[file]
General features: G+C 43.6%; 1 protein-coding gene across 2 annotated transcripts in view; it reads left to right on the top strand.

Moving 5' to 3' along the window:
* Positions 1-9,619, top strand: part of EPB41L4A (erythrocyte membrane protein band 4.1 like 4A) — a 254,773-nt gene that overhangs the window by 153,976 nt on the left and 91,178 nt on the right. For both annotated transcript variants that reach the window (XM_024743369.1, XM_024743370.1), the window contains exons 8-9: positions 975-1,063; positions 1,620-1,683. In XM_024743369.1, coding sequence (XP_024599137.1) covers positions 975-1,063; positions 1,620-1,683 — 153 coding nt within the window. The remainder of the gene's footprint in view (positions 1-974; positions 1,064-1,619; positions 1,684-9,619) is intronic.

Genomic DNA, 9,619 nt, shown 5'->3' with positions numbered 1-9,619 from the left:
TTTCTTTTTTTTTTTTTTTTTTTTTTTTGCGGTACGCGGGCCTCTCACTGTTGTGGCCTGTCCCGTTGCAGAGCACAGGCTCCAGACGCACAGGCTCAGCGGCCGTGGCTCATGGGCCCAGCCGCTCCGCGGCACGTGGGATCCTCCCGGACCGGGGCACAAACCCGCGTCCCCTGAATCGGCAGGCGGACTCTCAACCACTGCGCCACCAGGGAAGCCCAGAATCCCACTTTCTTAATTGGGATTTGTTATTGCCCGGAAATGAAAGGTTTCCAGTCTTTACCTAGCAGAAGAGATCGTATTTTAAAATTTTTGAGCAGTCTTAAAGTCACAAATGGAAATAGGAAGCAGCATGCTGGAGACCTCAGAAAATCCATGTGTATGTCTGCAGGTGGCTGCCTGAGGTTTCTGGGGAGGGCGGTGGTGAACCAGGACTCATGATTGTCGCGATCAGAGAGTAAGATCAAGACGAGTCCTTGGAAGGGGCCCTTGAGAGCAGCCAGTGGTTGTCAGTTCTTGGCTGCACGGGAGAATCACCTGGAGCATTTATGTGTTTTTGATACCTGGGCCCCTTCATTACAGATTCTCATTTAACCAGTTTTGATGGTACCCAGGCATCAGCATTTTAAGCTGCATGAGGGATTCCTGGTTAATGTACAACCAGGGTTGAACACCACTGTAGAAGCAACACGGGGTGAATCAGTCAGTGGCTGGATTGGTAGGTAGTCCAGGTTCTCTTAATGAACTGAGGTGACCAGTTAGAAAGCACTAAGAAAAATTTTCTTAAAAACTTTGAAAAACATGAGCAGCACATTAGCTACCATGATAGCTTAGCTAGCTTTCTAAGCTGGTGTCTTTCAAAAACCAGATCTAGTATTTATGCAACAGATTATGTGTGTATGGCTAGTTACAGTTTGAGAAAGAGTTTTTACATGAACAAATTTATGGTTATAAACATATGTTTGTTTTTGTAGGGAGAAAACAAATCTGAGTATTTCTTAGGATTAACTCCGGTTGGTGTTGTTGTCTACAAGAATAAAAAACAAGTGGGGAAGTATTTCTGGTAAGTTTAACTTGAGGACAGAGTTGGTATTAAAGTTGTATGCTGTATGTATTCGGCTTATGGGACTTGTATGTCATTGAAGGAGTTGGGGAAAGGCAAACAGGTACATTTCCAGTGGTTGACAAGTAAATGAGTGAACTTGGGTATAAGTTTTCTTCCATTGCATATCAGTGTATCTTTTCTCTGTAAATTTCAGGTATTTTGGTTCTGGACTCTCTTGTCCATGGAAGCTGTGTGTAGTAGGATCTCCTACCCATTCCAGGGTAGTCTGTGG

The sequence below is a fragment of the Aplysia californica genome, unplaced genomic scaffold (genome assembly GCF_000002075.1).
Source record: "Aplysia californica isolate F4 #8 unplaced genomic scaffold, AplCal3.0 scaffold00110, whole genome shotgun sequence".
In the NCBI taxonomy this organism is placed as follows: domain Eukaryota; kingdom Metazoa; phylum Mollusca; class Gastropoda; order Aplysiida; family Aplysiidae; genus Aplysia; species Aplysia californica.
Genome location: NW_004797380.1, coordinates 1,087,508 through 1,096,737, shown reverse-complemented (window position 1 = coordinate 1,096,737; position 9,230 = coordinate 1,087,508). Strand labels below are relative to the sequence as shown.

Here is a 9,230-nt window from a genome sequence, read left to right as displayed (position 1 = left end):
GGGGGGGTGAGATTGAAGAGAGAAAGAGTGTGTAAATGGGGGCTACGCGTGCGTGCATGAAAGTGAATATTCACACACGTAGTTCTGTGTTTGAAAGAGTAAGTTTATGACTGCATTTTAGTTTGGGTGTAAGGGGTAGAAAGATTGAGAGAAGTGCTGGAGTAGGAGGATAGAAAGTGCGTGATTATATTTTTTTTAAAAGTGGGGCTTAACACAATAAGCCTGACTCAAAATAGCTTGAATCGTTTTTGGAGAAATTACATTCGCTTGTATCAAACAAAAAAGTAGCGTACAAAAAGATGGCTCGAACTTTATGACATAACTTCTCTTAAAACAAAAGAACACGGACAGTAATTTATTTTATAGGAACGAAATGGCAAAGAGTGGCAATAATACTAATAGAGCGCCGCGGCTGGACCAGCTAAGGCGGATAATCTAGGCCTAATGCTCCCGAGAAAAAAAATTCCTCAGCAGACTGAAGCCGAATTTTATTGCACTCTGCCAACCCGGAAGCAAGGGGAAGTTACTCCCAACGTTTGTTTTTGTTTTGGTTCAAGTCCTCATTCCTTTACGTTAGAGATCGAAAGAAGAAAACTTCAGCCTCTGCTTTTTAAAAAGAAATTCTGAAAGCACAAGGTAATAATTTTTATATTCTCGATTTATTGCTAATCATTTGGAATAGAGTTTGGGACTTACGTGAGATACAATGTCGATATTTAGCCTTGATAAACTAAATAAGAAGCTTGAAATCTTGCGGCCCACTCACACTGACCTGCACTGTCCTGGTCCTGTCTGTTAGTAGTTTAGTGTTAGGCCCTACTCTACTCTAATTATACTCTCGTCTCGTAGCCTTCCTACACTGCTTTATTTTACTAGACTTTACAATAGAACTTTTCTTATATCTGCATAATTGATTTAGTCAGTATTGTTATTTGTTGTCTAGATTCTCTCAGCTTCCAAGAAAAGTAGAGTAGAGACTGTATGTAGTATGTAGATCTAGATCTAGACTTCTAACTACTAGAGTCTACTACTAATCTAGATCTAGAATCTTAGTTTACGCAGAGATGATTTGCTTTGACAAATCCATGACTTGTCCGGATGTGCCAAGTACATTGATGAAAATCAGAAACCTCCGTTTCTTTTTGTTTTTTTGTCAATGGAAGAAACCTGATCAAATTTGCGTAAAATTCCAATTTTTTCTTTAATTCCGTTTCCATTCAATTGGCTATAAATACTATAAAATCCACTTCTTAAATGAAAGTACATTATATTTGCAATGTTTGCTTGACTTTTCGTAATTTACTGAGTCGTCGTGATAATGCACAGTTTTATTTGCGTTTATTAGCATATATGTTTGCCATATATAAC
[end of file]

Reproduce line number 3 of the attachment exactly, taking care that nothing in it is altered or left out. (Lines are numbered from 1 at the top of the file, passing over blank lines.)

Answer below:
* Positions 1-9,619, top strand: part of EPB41L4A (erythrocyte membrane protein band 4.1 like 4A) — a 254,773-nt gene that overhangs the window by 153,976 nt on the left and 91,178 nt on the right. For both annotated transcript variants that reach the window (XM_024743369.1, XM_024743370.1), the window contains exons 8-9: positions 975-1,063; positions 1,620-1,683. In XM_024743369.1, coding sequence (XP_024599137.1) covers positions 975-1,063; positions 1,620-1,683 — 153 coding nt within the window. The remainder of the gene's footprint in view (positions 1-974; positions 1,064-1,619; positions 1,684-9,619) is intronic.